We Need to Address the Problem of Police Violence in the USA

By: Jeremy Greenwald

In the wake of the events that unfolded in Dallas some leaders publicly expressed their discontent with the status quo, with even fewer of them elaborating on what they mean by “police and criminal justice reforms” as Secretary Clinton stated in her remarks last Friday. It is time that we take a look at what specifically can be done in order to bring about justice and bring an end to the violence that has plagued our inner city streets, and the strife that has raged in our hearts and minds.

The USA has over 18,000 individual police departments, each with their own unique training, procedures, hiring requirements, and tactics when it comes to combating crime. Experts such as the former Commissioner of the Philadelphia Police Department, Charles Ramsey, state that for America to have a more effective police force, he would like to “cut the number (of Police Departments) in half... in the next ten years or so” and also have a more uniform standard operating procedure for police departments. Officers would be subject to the same types of screenings, training, and codes no matter where they patrol in the country. This type of uniformity is largely beneficial because when every police department is unique and has autonomy, when the Department of Justice recommends a course of action, the individual departments can and do ignore the findings. With a unilateral police code, one strike of a pen can change how the entire country’s officers do their jobs in order to respond to public outcry.

Police are able to hide behind a wall of bureaucracy to validate their actions, and that is not okay. They are being shielded by their commanding officers, the justice system, and the investigation process and it is time that the officers that commit brutality against citizens are brought to justice. Police leadership plays a huge role in how officers conduct their business, for instance, David Brown has done a fabulous job in Dallas. Complaints of excessive violence on the part of officers are down by two-thirds since he took over in 2010. This turbulent moment in our history is one that cannot be allowed to pass without action. We need independent governing bodies comprised of citizens to oversee the complaints issued to police departments on a local case-by-case basis, much like the citizens of Ferguson have done with their Civilian Review Board. This allows not only confidentiality to be brought to the complaint process, but also justice to be more transparent so that more police officers who violate the rights of those they have sworn to protect are brought to justice. This effort would do leaps and bounds in the eyes of the disillusioned, heartbroken protester, while in turn showing some sort of effort to address the problem at large.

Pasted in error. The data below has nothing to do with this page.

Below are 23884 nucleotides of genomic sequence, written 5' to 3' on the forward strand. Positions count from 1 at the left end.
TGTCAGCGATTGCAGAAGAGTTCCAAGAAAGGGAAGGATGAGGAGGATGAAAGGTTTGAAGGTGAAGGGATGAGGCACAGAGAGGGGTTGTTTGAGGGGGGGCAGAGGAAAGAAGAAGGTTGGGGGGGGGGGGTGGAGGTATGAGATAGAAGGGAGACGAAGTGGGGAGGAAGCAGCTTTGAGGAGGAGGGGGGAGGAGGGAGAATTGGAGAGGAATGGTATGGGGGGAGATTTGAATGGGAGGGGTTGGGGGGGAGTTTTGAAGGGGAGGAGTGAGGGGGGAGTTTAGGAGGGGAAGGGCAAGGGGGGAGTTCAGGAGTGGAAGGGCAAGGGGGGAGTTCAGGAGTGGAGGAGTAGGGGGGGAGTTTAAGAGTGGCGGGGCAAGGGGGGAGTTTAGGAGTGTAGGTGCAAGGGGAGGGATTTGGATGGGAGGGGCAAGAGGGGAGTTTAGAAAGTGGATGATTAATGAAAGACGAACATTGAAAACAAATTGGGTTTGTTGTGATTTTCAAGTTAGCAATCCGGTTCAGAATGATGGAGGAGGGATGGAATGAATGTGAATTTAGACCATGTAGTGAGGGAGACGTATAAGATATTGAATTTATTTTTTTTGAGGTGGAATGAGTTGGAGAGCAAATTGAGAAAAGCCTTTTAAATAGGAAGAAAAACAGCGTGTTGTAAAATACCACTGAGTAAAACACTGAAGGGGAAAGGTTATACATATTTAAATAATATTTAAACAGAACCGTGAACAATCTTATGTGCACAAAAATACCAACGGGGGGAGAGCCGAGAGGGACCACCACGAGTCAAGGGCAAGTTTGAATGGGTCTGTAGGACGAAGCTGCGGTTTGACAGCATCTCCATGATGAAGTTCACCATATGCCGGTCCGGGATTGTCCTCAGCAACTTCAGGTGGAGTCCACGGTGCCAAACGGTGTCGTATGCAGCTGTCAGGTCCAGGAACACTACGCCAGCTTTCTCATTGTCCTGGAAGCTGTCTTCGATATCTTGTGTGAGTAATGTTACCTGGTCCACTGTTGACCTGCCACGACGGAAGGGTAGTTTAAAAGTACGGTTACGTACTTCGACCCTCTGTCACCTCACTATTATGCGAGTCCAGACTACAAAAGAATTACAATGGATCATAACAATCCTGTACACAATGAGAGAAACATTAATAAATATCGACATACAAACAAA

We Need to Address the Problem of Police Violence in the USA We Need to Address the Problem of Police Violence in the USA Reviewed by Student Voices on 11:04 Rating: 5

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